Pulse Newsletter: The Pandemic Is Biden's Top Priority
“Somehow we weathered and witnessed a nation that isn’t broken but simply unfinished.” — Amanda Gorman, 22, inaugural poet.
There’s no cheering in the press box, but an exception can be made when contemplating Gorman’s optimistic view of the republic.
Here’s hoping she’s as prescient as she is gifted with prose.
In the meantime, the Maine politics news continues apace following the inauguration of President Joe Biden, who signed a flurry of executive orders this week.
Several were related to the federal government’s response to the pandemic, including a vaccination rollout hampered by unreliable deliveries of vaccines from the federal government and a hands-off approach that’s led to a patchwork inoculation strategy across the states.
Biden’s overarching goal is 100 million vaccinations in his first 100 days in office. It has a nice ring to it, but the hurdles are ominous.
Among them is congressional approval for the president’s $1.9 trillion COVID relief bill, which is expected to include another round of direct payments to Americans, more support for small businesses and state funding for vaccines and testing.
U.S. Sens. Susan Collins and Angus King of Maine could play a part in getting the package over the finish line. Both are in what’s currently known as the Common Sense Coalition, as is Democratic U.S. Sen. Joe Manchin of West Virginia. (Senators in the groups are reportedly debating using a different name.)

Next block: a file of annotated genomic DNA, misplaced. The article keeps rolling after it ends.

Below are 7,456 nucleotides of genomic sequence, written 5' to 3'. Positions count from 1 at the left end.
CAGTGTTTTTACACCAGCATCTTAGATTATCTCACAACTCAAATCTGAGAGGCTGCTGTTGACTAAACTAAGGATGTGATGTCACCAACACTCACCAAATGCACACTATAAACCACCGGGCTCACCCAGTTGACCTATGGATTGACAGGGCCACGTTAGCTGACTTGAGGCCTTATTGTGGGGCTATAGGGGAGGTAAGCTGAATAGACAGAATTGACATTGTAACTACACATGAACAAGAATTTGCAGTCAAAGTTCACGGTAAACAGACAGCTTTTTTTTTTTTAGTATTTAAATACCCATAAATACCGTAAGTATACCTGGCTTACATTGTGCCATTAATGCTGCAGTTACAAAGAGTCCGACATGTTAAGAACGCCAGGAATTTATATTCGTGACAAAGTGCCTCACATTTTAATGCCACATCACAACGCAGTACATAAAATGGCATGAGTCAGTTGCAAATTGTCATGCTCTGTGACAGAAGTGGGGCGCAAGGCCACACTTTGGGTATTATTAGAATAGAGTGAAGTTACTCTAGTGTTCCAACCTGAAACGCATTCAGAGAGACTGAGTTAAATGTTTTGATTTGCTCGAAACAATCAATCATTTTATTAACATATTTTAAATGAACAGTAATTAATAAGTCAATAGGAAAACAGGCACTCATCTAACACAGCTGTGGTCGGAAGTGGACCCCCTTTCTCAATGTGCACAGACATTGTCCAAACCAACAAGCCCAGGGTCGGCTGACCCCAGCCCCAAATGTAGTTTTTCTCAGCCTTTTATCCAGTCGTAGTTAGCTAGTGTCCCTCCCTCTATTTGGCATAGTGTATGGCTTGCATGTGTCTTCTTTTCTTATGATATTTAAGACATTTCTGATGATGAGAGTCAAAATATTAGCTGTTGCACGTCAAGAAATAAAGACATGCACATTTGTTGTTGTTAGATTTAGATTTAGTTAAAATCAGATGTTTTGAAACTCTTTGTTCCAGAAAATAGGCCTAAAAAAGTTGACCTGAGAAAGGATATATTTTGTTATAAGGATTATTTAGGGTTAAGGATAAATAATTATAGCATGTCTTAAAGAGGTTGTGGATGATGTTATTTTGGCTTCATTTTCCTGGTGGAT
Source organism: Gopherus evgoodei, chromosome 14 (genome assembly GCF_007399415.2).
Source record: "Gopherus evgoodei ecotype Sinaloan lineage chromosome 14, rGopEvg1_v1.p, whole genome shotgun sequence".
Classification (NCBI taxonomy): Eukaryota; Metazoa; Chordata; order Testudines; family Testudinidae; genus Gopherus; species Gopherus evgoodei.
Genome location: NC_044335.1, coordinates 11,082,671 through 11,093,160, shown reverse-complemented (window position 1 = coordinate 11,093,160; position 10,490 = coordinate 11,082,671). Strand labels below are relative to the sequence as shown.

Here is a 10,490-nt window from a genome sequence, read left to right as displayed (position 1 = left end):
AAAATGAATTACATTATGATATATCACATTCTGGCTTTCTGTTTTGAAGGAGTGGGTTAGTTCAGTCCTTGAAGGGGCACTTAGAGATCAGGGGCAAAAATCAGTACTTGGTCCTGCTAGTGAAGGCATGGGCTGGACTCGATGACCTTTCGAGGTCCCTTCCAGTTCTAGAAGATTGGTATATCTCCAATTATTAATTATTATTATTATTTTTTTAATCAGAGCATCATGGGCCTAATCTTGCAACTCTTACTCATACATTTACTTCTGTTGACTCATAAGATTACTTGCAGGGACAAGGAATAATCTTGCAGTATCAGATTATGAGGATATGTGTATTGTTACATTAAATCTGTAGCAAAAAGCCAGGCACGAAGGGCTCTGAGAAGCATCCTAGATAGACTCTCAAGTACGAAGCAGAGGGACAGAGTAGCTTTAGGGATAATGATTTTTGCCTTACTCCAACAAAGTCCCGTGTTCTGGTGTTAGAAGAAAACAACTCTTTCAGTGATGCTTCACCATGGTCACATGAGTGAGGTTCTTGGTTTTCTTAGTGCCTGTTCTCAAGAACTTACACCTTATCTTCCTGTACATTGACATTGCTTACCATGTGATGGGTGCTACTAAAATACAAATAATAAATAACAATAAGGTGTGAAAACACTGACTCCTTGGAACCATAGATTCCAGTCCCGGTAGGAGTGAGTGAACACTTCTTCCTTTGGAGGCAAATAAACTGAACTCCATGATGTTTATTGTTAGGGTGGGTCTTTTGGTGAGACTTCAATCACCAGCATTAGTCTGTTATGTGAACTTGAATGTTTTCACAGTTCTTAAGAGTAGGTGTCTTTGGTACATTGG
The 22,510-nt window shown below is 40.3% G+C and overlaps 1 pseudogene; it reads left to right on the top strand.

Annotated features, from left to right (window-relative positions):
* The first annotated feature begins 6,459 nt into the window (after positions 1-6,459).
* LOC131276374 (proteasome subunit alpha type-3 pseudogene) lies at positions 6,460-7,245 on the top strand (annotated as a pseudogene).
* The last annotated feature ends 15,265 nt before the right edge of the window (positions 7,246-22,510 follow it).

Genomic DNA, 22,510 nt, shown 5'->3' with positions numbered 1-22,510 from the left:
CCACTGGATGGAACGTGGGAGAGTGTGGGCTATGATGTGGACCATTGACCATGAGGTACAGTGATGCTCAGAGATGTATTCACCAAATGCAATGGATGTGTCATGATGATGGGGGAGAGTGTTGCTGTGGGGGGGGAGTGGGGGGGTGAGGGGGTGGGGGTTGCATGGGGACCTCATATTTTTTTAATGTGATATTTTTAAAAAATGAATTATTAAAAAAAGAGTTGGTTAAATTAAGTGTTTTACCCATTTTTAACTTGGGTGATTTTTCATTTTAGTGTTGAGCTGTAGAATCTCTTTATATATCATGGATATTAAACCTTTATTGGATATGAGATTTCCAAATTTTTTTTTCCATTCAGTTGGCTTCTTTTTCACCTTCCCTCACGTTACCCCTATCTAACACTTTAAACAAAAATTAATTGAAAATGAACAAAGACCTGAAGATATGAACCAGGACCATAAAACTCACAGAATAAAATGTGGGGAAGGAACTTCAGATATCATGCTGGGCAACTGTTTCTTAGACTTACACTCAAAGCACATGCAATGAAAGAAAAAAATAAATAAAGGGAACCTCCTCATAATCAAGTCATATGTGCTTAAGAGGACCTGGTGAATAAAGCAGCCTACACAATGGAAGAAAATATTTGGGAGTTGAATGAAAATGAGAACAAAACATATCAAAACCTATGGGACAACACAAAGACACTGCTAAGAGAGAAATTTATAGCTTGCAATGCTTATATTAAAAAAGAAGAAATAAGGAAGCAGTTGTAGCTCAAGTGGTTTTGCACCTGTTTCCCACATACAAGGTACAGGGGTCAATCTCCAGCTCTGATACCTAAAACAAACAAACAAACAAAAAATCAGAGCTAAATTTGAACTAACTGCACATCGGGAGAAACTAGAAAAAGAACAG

Collins, a Republican, told Capitol Hill reporters Wednesday that she and Manchin will soon meet with Biden’s economic advisers to discuss the package, but she already has a problem with its inclusion of a proposal that raises the federal minimum wage to $15 an hour.
She told Maine Public last week that the wage hike should be considered separately and she isn’t sure if $15 is the right target.
“It is overdue for us to look at increasing the federal minimum wage, but it should be considered separately,” she said.
Meanwhile, there’s already some hand-wringing among some Democrats over Biden’s pledge to work with Republicans like Collins. According to Politico, some Democrats want to fast-track the COVID bill in a way that would allow them to quickly pass it on a simple party-line vote.
It could come to that if the White House determines that the bipartisan deal making is more dalliance than functional.
In the meantime, Biden is already using executive orders to unilaterally retool the federal bureaucracy that will impact Maine’s COVID response in the following ways:
- Making more public data available on cases and vaccinations
- Providing additional guidance on public school reopenings, and ensure workplaces are protecting their employees during the pandemic
- Directing the Federal Emergency Management Agency to reimburse states for vaccination and testing supplies, as well as costs associated with deploying state National Guards for pandemic purposes.
Among the president’s non-COVID executive orders this week is one that could potentially reestablish a commercial fishing ban at the Northeast Canyons and Seamounts Marine National Monument.
The monument off Georges Bank was designated by President Barack Obama and included a ban on commercial fishing in the area.
Former President Donald Trump reversed that ban last summer while attempting to woo voters in Maine’s 2nd Congressional District.
Biden’s order officially reviews Trump’s decision, but don’t be surprised if it’s a procedural prelude to a reversal and a new ban.
The monument is a very long haul for Maine commercial fishermen, although some applauded Trump’s order last summer. Nevertheless, federal data show that most fishing vessels who fish in that area generated 5 percent or less of their annual landings within the monument itself.
That statistic was inconvenient for the Trump administration, which sought to strike it from its 2017 review of the only national monument in the Atlantic Ocean.